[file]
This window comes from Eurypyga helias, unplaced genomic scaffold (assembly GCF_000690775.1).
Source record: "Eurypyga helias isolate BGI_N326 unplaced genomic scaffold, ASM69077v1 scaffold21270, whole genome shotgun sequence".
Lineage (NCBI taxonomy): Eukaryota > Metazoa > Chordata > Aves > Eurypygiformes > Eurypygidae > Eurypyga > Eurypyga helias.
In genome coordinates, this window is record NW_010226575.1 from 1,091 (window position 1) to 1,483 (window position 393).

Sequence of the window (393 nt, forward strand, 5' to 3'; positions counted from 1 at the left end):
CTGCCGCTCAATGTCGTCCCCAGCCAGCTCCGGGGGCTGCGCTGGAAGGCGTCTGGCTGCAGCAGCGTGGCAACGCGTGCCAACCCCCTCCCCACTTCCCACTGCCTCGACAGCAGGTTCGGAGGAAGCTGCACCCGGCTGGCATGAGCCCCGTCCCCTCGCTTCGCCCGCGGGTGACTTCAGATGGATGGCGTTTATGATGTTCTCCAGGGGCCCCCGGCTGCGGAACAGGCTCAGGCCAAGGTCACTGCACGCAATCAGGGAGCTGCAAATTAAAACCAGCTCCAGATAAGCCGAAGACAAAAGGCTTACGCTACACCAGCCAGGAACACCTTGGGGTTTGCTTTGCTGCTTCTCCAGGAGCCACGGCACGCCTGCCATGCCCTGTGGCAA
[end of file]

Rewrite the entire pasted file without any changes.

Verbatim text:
This window comes from Eurypyga helias, unplaced genomic scaffold (assembly GCF_000690775.1).
Source record: "Eurypyga helias isolate BGI_N326 unplaced genomic scaffold, ASM69077v1 scaffold21270, whole genome shotgun sequence".
Lineage (NCBI taxonomy): Eukaryota > Metazoa > Chordata > Aves > Eurypygiformes > Eurypygidae > Eurypyga > Eurypyga helias.
In genome coordinates, this window is record NW_010226575.1 from 1,091 (window position 1) to 1,483 (window position 393).

Sequence of the window (393 nt, forward strand, 5' to 3'; positions counted from 1 at the left end):
CTGCCGCTCAATGTCGTCCCCAGCCAGCTCCGGGGGCTGCGCTGGAAGGCGTCTGGCTGCAGCAGCGTGGCAACGCGTGCCAACCCCCTCCCCACTTCCCACTGCCTCGACAGCAGGTTCGGAGGAAGCTGCACCCGGCTGGCATGAGCCCCGTCCCCTCGCTTCGCCCGCGGGTGACTTCAGATGGATGGCGTTTATGATGTTCTCCAGGGGCCCCCGGCTGCGGAACAGGCTCAGGCCAAGGTCACTGCACGCAATCAGGGAGCTGCAAATTAAAACCAGCTCCAGATAAGCCGAAGACAAAAGGCTTACGCTACACCAGCCAGGAACACCTTGGGGTTTGCTTTGCTGCTTCTCCAGGAGCCACGGCACGCCTGCCATGCCCTGTGGCAA